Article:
Key Learning Points:
1.   Gravitational potential energy
2.   Motion under gravity
3.   Conservation of energy
4.   Magnetic force and magnetic field
5.   Electromagnetic induction
6.   Making models and experimentation skills
7.   Self learning

Introduction:

Although hydroelectric power plants are large-scale projects, the basic working principle of a hydroelectric turbine generator can be demonstrated by a simple model. Everyday materials such as plastic bottles, cardboard, copper wires, and plastic spoons, can be used to construct a simple model of a hydroelectric turbine generator like the one below.

 A small model of hydroelectric turbine generator. See the enlarged rotor-stator part of the generator. As water pushes the turbine, the magnets (rotor) are rotated around the coils (stator) to generate electricity.

 Video of the experiment

To design a hydroelectric turbine generator model, you can use the knowledge on electromagnetic induction that you learnt in your physics lessons and access the wealth of information on the construction of a hydroelectric turbine generator model available in books and on the Internet. With this information and a little ingenuity, you can construct a hydroelectric turbine generator model that generates a decent output voltage!

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Aim:

To design and construct a hydroelectric turbine generator model which produces the highest output voltage compared to that of your classmates' models.

Procedures:

1. Reviewing physics principles of electromagnetic induction
Electricity is generated when a conducting coil is in motion in a magnetic field. The emf induced in the coil increases with the rate of change of magnetic flux through the coil. The induced emf can therefore be increased by
• increasing with the rotational speed of the turbine
• increasing the number of turns in the coil
• increasing the strength of the magnetic field
• inserting an iron core inside the coil to increase the magnetic flux passing through the coil
• using a larger coil to enclose more magnetic flux

2. Design the model
You will be divided into groups of 4-5 students. Each group is to design and construct a hydroelectric turbine generator model using water from a running tap as the source of energy. Besides the knowledge of electromagnetic induction, you should also consider other factors that affect the efficiency of the generator, for example, how to reduce friction on the moving parts, and how to make turbines that can be effectively rotated by running water. You should also decide whether your model will output an AC or DC voltage.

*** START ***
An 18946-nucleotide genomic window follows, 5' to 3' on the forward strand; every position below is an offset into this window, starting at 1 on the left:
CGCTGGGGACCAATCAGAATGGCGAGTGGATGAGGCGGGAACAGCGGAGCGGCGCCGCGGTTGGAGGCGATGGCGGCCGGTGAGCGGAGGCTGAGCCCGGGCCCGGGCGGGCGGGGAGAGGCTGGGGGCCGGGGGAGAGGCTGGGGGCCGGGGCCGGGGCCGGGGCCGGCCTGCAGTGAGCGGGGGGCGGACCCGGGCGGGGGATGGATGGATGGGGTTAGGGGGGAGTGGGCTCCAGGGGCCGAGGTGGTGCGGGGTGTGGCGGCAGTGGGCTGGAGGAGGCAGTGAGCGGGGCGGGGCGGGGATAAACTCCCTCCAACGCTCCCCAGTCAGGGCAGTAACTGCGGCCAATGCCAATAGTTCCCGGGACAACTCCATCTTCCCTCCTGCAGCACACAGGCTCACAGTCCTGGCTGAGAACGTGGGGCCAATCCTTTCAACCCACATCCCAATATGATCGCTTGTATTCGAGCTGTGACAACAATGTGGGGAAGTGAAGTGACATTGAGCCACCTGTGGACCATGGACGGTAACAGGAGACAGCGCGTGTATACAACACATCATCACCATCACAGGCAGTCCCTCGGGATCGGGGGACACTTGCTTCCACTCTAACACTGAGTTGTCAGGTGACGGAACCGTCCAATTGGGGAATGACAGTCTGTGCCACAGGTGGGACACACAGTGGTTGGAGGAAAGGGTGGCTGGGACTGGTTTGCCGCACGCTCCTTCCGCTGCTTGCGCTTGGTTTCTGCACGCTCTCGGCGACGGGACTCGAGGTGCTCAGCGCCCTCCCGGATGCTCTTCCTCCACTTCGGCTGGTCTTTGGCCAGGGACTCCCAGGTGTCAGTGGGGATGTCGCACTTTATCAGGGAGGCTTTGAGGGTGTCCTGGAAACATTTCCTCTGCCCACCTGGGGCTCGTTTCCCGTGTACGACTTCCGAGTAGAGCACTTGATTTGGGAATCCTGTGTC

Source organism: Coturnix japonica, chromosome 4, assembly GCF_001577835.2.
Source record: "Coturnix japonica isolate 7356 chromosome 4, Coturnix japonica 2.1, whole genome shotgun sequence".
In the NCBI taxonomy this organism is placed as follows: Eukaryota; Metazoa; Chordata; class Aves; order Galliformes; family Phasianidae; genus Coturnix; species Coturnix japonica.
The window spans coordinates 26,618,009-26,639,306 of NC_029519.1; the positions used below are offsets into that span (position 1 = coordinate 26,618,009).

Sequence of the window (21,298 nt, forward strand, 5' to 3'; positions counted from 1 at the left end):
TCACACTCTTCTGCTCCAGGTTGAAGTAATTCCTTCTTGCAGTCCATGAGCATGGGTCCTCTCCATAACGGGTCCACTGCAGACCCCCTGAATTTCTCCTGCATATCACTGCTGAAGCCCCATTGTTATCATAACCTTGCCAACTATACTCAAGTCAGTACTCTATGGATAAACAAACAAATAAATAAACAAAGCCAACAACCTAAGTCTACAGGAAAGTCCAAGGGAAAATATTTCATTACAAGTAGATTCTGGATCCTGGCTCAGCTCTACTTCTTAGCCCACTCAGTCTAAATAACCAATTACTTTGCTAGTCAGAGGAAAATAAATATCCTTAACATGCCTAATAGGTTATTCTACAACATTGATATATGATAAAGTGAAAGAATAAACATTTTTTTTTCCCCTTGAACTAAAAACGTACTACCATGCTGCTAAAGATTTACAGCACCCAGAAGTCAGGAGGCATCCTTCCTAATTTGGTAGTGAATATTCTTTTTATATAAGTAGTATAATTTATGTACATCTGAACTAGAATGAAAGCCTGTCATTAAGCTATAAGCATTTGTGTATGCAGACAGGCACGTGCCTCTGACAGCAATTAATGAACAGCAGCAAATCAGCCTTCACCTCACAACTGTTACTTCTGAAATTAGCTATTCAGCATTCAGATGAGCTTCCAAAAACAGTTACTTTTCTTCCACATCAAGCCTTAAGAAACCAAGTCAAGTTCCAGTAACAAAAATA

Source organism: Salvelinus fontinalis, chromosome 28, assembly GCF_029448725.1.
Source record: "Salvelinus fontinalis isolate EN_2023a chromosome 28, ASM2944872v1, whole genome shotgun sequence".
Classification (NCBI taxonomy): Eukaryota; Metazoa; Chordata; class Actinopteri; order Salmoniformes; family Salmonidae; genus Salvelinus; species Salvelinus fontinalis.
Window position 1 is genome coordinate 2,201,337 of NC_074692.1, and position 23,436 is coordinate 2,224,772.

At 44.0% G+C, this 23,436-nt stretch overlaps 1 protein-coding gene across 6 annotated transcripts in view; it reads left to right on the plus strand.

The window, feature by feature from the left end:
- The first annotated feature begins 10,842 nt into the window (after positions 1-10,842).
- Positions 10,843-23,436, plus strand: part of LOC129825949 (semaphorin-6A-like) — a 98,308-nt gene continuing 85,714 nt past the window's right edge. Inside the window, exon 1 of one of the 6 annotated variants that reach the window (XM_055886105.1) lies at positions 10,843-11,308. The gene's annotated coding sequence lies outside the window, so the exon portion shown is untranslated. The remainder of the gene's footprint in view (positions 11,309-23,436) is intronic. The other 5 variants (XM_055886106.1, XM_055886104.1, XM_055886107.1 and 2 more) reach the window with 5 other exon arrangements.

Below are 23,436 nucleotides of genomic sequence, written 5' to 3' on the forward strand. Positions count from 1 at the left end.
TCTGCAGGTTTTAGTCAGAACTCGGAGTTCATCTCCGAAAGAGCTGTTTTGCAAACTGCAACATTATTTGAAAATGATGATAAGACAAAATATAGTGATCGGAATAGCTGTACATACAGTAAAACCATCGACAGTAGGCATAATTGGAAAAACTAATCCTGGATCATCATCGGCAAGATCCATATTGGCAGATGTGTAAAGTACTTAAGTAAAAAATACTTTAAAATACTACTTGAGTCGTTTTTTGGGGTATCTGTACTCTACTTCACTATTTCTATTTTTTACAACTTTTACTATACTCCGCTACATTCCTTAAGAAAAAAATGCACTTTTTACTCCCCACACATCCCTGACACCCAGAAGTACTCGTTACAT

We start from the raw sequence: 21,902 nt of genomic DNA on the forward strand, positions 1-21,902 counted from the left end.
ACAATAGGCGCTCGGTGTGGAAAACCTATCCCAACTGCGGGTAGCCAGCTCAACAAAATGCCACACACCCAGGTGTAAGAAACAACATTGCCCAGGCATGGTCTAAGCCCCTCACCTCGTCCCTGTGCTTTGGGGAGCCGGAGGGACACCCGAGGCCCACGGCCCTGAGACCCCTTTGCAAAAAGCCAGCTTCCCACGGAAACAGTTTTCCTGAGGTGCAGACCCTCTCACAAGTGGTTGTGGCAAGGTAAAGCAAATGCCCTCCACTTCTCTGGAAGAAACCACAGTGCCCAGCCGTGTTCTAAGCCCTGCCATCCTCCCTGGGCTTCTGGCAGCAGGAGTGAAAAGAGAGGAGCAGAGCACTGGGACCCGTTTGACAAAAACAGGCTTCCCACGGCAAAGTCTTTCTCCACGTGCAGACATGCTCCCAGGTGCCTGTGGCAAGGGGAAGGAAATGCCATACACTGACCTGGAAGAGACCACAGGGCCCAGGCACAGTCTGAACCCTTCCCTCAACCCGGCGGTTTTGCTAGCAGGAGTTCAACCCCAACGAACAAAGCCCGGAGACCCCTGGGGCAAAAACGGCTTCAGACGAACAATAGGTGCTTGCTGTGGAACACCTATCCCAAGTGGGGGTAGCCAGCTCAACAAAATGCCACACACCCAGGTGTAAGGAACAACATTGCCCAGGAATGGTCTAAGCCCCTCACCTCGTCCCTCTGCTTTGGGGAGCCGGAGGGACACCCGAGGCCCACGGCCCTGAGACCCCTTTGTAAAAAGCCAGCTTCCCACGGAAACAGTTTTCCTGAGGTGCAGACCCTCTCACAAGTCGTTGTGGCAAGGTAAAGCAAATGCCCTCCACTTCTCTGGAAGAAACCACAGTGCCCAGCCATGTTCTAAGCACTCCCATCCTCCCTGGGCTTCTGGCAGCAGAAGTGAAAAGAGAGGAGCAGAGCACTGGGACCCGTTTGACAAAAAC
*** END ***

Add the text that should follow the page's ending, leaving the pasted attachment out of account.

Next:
3. Construction
Information on the construction of hydroelectric turbine generator model can be found in books and on the Internet. You should use simple everyday materials if possible and use waterproof materials for the parts that will come into contact with water. The following things should also be considered:
• Is the output voltage of your model going to be AC or DC?
• Are you going to use a ready-made generator or construct your own generator from materials like wires and magnets?
• If you decide to construct your own generator, how should the coils be wound?
• How should the magnets be oriented to increase the flux linkage?
• How will the water reach the turbine and how will it leave? How effectively will the turbine rotate in running water?
• How can the output voltage of the model be easily measured by a multimeter?

Notes to teachers: Remind students to ensure safety during the construction process. Take care when using tools and sharp instruments.
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1. Testing
• After you have constructed the model, connect the model to a multimeter and switch on the multimeter to measure the output voltage (AC or DC).
• Place the model at a fixed height under a running tap releasing a fixed amount of water. Measure and record the voltage reading from the multimeter.
• The group that obtains the highest voltage reading will win this part of the competition.

2. Experimenting
Now place the model under the running tap at various height differences. Connect a long rubber tube to the tap if necessary to increase the range of height differences.
• Record the height difference and the corresponding voltage reading. State the two points between which the height difference is measured.
• What does the height difference represent in a real hydroelectric power plant?
• How is the height difference related to the output voltage readings? Explain the relationship using your knowledge of mechanics: acceleration under gravity, transfer of momentum, etc. You may need to make reasonable assumptions in your explanation.
• Vary the amount of water released from the tap from small to large. Measure and record the output voltage for the different quantities of water released. Try to explain the readings obtained.
• If time allows, vary the following to see how the output voltage changes:
• The strength of the magnet
• The number of turns in each coil
• Insert or remove iron core from the coil
Try to explain the outcomes.

3. Reporting